Electronic Design

Digital Sign Q&A With Logic Supply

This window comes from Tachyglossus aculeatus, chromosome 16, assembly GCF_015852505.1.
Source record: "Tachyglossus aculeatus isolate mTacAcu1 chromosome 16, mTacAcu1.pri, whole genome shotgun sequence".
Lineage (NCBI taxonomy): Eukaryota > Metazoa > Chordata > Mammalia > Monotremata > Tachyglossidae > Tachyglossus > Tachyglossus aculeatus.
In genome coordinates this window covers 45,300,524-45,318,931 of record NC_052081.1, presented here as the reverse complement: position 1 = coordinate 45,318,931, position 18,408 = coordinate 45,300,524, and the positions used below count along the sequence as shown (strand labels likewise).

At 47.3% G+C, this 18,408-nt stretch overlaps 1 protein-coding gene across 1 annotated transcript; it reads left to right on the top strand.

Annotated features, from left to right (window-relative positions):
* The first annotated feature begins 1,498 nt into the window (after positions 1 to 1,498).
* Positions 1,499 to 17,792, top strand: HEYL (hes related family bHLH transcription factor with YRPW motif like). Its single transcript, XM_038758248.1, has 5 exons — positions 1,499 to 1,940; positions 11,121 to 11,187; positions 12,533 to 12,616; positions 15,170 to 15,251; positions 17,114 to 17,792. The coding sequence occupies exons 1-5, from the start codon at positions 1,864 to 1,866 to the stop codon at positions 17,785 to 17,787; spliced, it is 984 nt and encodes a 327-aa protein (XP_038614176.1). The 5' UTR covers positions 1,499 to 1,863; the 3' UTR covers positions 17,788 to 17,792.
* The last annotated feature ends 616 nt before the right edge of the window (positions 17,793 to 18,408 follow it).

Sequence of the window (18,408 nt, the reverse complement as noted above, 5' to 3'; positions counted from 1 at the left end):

Digital signage applications are increasing significantly as the availability of HDTV displays increases and price continues to decline. The flat-panel nature of the hardware allows signs to be placed almost anywhere. Driving these panels with networked PC platforms allows maximum functionality with minimal support. It supports streaming video and, potentially, interaction with viewers. Since the project article focused on implementation details, I chatted with Scott Hayden of Logic Supply to address other issues. Bill Wong: How big is digital signage becoming in your marketplace? Scott Hayden: Our customers within the Digital Signage market are the system developers and integrators. These customers had begun to take advantage of the mini-ITX form factor since its introduction in 2003. In 2006, Digital Signage developers and integrators represented about 25% of our business and we expect our revenue in this segment to double in 2007. BW: What is a typical digital signage application? SH: The applications for digital signage seem to be endless. Our customers provide systems that display real-time employee information for corporate communication; allow people in fitness centers to access the internet while monitoring exercise parameters; provide product information at a store display; provide interactive video for museum tours; and just about anything you can think of that could take advantage of dynamic information. BW: What are the basic components that Logic Supply provides for a digital signage application? SH: The basic components of the system vary by application, but the major piece of hardware that we provide is the media player. The media player will consist of a system or embedded board that will display static or dynamic information. A network connection typically delivers the content, and the system is selected based on the complexity of media being displayed, hardware footprint constraints as well as the operating environment. BW: What kinds of services do you offer for digital signage applications? SH: There are many new players getting into this market. Our job is to assist them in getting the correct system for the application. This begins with a review of the performance requirements, which include the type of information is being presented, the operating environment, the operating system, and mounting constrains. From here we can recommend the hardware solution that works best for the application. If there are questions about the performance of the information to be displayed, we can evaluate the customer’s application on a mocked-up system and provide OS consulting. BW: What issues are there for wired and wireless connectivity and digital signage environments? SH: The majority of our applications are taking advantage of an existing wired infrastructure. All Mini-ITX boards offer LAN as well as options for gigabit LAN. Wireless (802.11 b/g) operation is accommodated through PCI or an on-board USB header with the antenna mounted on the outside of the enclosure. One major challenge with wireless is that the indoor range is about 35m (114 ft) and assumes a path with minimum interruption. Installations within existing buildings can be interrupted by walls or other sources. Antenna placement will also need to be considered when mounting wireless systems behind LCD panels or within enclosures and kiosks. BW: You installed a flash memory disk in the project we built. What are the tradeoffs of this approach and what guidelines can you give for the use of flash versus hard drivers versus network-based storage? SH: The main advantage of using flash memory lies in the ability to configure a systems to run completely solid state. This translates into increased reliability. In addition, flash memory uses less power, has a higher operating temperature (70ºC vs. 40ºC for a HD), and utilizes a ‘wear leveling’ algorithm that allows for up to 4 million read/write cycles. There are trade-off that need to be considered when using flash and our web site has more details, but factors to consider when comparing to a hard drive include; Boot time: slower with WinXP, comparable with XP Embedded and Linux. File access speed: smaller files are faster (BW: The project you built for Electronic Design utilized conduction cooling with heat pipes. What are the heat related issues with digital signage applications? SH: Digital Signage applications are showing up in a variety of locations. One of the challenges that our customers face in these installations is providing a reliable solution that can operate in dusty environments while managing the need for silent operation. Fanless systems are well-suited for these application as long as the ambient environment does not exceed about 36-45ºC (97-113ºF). Environments with positive airflow can help to transfer the heat more efficiently and may allow for operation at the higher end of the range. If the application requires a custom enclosure, a custom heat pipe and heat sink can be integrated into an enclosure to allow for adequate heat transfer. Processor selection and additional hardware requirements need to be considered when determining the total amount of power to be dissipated. BW: Do you have any other recommendations for developers looking into digital signage applications? SH: As I mentioned previously, it is important for developers to take the time to understand the operating environment, type of information to be displayed and additional connectivity requirements of the board or system. This will assist us in providing a solution that fits the application. The Mini-ITX form factor offers many options for boards, processors, I/O and enclosures while supporting a variety of operating systems. Related Links Digital Signage Today Logic Supply Viewsonic VIA Technologies

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